Friday, December 2, 2016

The Memory Tree

"Where's the glass fish from Chicago?" My daughter asked as we unpacked the Christmas ornaments Sunday. "And has anyone seen the tiny teapot from Chile?" I added. Each ornament carries a memory and so we search, find, reminisce and hang with purpose each year.

The family memory tree tradition, from my childhood, was featured in a 1970's  3/4 page news paper article. (My town was tiny enough for this to count as news). My parent's tradition of buying or finding an ornament on every trip, has now carried on to a third generation and it has been successful for several reasons.

You save money on souvenirs.

My family doesn't feel the need to buy $30 sweat shirts for everyone to prove we've been to Philadelphia. We buy our mini Liberty Bell for six or seven dollars, and treasure it, years after everyone would have grown out of the  shirts. We take lots of pictures and video, but in terms of tangible objects, it is usually just something that fits into one pocket. Spend less, travel light and see more sites.

The Search is Fun!

The quest for the perfect ornament on each trip feels like a treasure hunt. We look past most of the things in gift shops and focus on something that  would work as an ornament, like a small toy or a key chain. We may spend several weeks traveling to many states, but we are in search of thing that will represent our trip, something that we love. We've found  a tomahawk from the Smokeys, a tiny sock monkey from Vermont, and a celtic knot from Ireland.

Found objects are our often favorite things. My son found a piece of driftwood on a walk in Niagara Falls, NY that looks like a shepherd's crook. We collected a few sea shells from the beautiful shores of Tonga that now hang on our tree.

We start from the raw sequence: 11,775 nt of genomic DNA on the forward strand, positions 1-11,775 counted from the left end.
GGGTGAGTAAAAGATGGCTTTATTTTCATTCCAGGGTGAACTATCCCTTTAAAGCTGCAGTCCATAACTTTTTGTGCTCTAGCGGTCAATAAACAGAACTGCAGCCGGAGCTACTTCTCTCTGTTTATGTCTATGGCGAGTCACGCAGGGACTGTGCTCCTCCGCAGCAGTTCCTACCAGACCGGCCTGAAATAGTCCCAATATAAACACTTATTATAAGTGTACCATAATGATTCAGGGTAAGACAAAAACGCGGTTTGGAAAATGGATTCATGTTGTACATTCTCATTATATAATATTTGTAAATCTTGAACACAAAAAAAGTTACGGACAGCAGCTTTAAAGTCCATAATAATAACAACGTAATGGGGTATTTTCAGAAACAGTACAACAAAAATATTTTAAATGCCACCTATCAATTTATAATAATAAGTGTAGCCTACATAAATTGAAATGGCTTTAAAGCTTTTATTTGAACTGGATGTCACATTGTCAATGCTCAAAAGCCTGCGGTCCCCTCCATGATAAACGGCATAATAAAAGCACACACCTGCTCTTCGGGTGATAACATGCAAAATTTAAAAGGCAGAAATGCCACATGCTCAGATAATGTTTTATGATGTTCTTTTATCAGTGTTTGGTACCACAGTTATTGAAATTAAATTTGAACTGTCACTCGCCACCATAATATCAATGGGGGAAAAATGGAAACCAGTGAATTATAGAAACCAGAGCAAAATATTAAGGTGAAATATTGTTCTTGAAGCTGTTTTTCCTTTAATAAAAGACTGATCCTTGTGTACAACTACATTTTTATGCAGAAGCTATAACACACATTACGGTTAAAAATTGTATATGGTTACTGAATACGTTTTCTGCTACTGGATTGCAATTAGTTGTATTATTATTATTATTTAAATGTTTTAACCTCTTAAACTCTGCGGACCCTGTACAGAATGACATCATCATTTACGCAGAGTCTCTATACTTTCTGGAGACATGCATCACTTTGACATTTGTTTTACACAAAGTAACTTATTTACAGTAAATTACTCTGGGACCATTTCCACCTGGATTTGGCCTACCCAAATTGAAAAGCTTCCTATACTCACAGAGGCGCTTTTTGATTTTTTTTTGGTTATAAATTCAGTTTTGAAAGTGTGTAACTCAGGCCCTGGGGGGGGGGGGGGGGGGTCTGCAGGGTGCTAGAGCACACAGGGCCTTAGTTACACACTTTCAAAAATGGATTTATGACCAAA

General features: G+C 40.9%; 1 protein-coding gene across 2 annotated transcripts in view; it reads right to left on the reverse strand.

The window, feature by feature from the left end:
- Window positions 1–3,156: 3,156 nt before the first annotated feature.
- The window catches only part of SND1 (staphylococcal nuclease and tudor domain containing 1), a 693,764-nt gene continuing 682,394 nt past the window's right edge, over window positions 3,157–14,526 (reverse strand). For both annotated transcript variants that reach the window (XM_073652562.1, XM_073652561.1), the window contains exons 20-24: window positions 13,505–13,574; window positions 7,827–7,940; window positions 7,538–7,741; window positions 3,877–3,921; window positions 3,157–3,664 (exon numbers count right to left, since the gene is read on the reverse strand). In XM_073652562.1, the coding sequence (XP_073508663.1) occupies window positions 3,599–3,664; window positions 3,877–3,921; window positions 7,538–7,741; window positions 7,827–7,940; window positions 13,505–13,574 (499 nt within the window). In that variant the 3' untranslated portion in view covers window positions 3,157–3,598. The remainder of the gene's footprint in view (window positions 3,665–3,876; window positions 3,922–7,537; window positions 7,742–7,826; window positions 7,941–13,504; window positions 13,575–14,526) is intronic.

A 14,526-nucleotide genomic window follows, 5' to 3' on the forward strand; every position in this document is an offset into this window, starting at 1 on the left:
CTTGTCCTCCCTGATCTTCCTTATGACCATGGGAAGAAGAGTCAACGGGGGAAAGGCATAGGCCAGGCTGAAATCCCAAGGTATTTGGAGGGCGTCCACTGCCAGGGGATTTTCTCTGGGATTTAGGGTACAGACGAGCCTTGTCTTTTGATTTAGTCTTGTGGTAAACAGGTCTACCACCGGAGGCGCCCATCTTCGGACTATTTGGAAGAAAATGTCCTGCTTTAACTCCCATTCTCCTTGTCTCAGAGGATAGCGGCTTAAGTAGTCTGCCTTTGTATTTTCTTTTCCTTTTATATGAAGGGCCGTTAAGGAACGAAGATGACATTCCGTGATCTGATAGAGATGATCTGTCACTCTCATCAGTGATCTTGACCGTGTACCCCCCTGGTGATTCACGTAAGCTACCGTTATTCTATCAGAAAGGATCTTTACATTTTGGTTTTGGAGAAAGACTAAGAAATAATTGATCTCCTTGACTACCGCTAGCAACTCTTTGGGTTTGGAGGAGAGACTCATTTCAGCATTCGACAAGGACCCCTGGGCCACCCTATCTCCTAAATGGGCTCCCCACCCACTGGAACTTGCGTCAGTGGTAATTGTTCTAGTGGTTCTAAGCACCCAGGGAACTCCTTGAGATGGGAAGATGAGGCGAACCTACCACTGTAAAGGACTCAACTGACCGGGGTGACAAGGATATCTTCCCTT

Happy memories bring more happiness.

We write the name of place and year on (the back or bottom of) each ornament and so as we decorate the tree we remember and discuss the trips we took. This is not a commercial tree to be admired once or twice for matching glass balls, but a meditative experience. During December, I often find myself staring and reflecting on the time I've spent with family, the amazing things I've experienced, and it brings me a great deal of gratitude and satisfaction.

Eclectic Tree give a home to odd-ball ornaments.

When I walk into someone's home and they have a tree decorated with nothing but pink balls ornaments and burgundy ribbon, I wonder what they've done with all the ornaments they've received from church and work ornament exchanges or gifts. What happened to all the homemade ornaments the children brought home from elementary school? Were they all tossed or put into indefinite storage because they didn't fit in?  Having a memory tree gives a home to all sorts of styles. Variety adds interest.

The Holidays are about People

My father-in-law died right before the holidays, last year, and we were overwhelmed at the number of collections he had, one of which was a wooden duck collection. Rather than feel the need to keep all of his things, we took a very small duck, put an eye screw on the back, and now each time we see it on the tree, we think of him and remember that "grandpa collected ducks."

My former teacher,and good friend, Jean, made homemade ornaments for my children for years. I think of her every time I look at the tree. Christmas should bring us closer to distant dear ones and their memories. Even if these aren't souvenir ornaments, they're still an important part of having a memory tree.

I create visual unity by by using red ribbon on most of the ornaments. And I use plenty of handmade, repeated ornaments too; (stay tuned for ideas on home made decorations.)

Decorating a memory tree brings more thought and meaning to the season and has become a favorite tradition of mine. In case of fire, I'm grabbing the ornaments.

1 comment:

  1. I just read a book, The Ornament Box, by Philip Done that I think you would love. It tells a beautiful, fairly short story about a man who goes to help his mother put up Christmas since she's been so busy caring for his sick father that she hasn't had time. As they remove each ornament, there is a story that always gets told. I loved it and hope to read it every Christmas!